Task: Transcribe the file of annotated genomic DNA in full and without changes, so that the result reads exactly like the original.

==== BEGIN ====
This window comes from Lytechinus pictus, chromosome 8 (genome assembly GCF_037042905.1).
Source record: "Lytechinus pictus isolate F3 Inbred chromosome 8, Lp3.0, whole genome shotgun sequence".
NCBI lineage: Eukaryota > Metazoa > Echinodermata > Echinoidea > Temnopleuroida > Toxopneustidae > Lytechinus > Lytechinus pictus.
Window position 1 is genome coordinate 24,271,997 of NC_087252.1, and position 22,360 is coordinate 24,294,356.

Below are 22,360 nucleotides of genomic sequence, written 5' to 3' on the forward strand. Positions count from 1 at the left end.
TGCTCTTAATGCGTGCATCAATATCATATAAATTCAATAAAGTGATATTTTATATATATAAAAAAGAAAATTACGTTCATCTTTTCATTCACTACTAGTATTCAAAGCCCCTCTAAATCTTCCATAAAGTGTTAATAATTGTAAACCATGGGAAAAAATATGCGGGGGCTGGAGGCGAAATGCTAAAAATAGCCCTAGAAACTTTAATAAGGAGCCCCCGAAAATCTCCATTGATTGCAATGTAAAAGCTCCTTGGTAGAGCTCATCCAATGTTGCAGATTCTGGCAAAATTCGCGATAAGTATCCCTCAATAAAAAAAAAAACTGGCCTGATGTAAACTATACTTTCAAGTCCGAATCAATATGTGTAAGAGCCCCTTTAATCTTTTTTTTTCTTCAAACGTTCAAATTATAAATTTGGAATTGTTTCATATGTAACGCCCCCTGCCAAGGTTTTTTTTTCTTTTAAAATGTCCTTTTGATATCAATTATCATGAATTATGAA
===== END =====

This window comes from Lytechinus pictus, chromosome 8 (genome assembly GCF_037042905.1).
Source record: "Lytechinus pictus isolate F3 Inbred chromosome 8, Lp3.0, whole genome shotgun sequence".
NCBI lineage: Eukaryota > Metazoa > Echinodermata > Echinoidea > Temnopleuroida > Toxopneustidae > Lytechinus > Lytechinus pictus.
Window position 1 is genome coordinate 24,271,997 of NC_087252.1, and position 22,360 is coordinate 24,294,356.

Below are 22,360 nucleotides of genomic sequence, written 5' to 3' on the forward strand. Positions count from 1 at the left end.
TGCTCTTAATGCGTGCATCAATATCATATAAATTCAATAAAGTGATATTTTATATATATAAAAAAGAAAATTACGTTCATCTTTTCATTCACTACTAGTATTCAAAGCCCCTCTAAATCTTCCATAAAGTGTTAATAATTGTAAACCATGGGAAAAAATATGCGGGGGCTGGAGGCGAAATGCTAAAAATAGCCCTAGAAACTTTAATAAGGAGCCCCCGAAAATCTCCATTGATTGCAATGTAAAAGCTCCTTGGTAGAGCTCATCCAATGTTGCAGATTCTGGCAAAATTCGCGATAAGTATCCCTCAATAAAAAAAAAAACTGGCCTGATGTAAACTATACTTTCAAGTCCGAATCAATATGTGTAAGAGCCCCTTTAATCTTTTTTTTTCTTCAAACGTTCAAATTATAAATTTGGAATTGTTTCATATGTAACGCCCCCTGCCAAGGTTTTTTTTTCTTTTAAAATGTCCTTTTGATATCAATTATCATGAATTATGAA